The back door was open and Eve slid in unnoticed.  She stood at the doorway to the kitchen and leaned softly against the cool wood, his back to her at the table, pen in hand making fast movements across paper.  She studied him.  His lean silhouette hunched and taught, as if it was arrows and not ink that he fired out from his pen. 

      She often found Alex scribbling, found him alone but for paper and his subconscious task.  He should have been an artist, Eve always said.  But he inherently shrugged it off.  It was a nervous habit, not some kind of genius, he would say.

“It’s just something to do when I’m stressed.”

“Most of the great artists were stressed.”

“Most of the great artists were mad.”

She could see over his shoulder from where she was standing, see the light from the barely pulled curtains as it played shadows over the table.  Over a strange scene.  

Ink swirled and ran to mould the figure of a man, its body bent and curled, as if it cowered from some unseeable force.  She watched Alex’s hand as it scribbled and scratched, watched the figure on the page as its head slowly formed into a serpent, its mouth growing under each stroke, until it finally reached its arm and began eating its own flesh. 

Alex’s pen ran smoothly over the creature, calmly, highlighting slowly the blood forming on its lips.  All the while a face hovered in the corner of the paper, glowering, judging; a face that looked unsettlingly familiar.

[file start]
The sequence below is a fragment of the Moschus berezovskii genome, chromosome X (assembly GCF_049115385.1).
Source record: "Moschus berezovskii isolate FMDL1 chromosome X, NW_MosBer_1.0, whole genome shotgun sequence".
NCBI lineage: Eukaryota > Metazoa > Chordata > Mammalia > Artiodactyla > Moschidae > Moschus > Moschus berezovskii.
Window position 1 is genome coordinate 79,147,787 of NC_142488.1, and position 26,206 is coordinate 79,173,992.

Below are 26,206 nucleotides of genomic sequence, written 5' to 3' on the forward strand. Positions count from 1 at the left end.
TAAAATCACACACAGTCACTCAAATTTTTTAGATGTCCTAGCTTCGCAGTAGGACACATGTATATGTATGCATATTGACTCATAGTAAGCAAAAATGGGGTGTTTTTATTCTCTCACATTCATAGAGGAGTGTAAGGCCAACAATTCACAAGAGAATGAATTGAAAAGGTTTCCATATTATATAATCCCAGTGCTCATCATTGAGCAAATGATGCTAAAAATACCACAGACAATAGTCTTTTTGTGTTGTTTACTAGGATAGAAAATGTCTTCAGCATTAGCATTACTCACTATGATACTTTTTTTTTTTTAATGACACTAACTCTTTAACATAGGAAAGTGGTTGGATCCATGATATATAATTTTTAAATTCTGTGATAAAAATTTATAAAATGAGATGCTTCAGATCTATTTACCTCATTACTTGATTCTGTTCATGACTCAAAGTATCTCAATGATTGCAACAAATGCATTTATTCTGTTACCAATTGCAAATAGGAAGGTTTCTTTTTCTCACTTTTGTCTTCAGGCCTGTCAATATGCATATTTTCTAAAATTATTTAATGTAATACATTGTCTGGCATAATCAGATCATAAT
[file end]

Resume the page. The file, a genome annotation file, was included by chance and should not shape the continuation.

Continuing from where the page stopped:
Eve read too much into his scribbles she knew, as if the depth of his soul could be glimpsed in doodles.  Yet she couldn’t help but see maternal eyes in that oddly floating head. 

Alex hadn’t talked to his mother in years, even less did he talk about her.  He said he’d put it all away, laid it all to rest, there was nothing left to say.  But Eve knew he still thought about her, knew sometimes in the way he looked at her, as if she herself became his mother for a moment, hidden in some unknown mannerism, lurking in a tone.  Before he would blink and the spectre would be gone.

Alex turned suddenly and looked towards her. 

“Margaret rang,” he said, his eyes like deep brown drops, impassive, staring up at her past squared shoulders.  “She died this morning.”

“Oh.”  Eve didn’t know what to say.  Words so often fall short when years of meaning seek to be spoken.  He wouldn’t be sad that his mother was gone, she thought, the technicality of death.  Hurt runs deeper than the inevitable.  His mother’s death was not the pain Eve saw looking up at her, rather it was the stark light now shining upon the life that lead to it.

“Will you go?”  she asked, moving in from the doorway, reaching a tentative hand to rest on his arm.

He turned from her, his left hand tracing the length of his face, his right absentmindedly tracing over and over the eyes of the floating image, the menacing glare.

“I guess I should,” he said, finally placing the pen on the table, placing his hand on hers. “Lest she haunt me in death as well.”

Claire Loader


Claire Loader was born in New Zealand and spent several years in China before moving to County Galway, Ireland, where she now lives with her family.  With an obsession for all things old, and a passion for writing and photography, she is the creator of and is currently writing a memoir. Her work has appeared in Dodging The Rain and Massacre Magazine and is forthcoming in Pendora and Crannóg.





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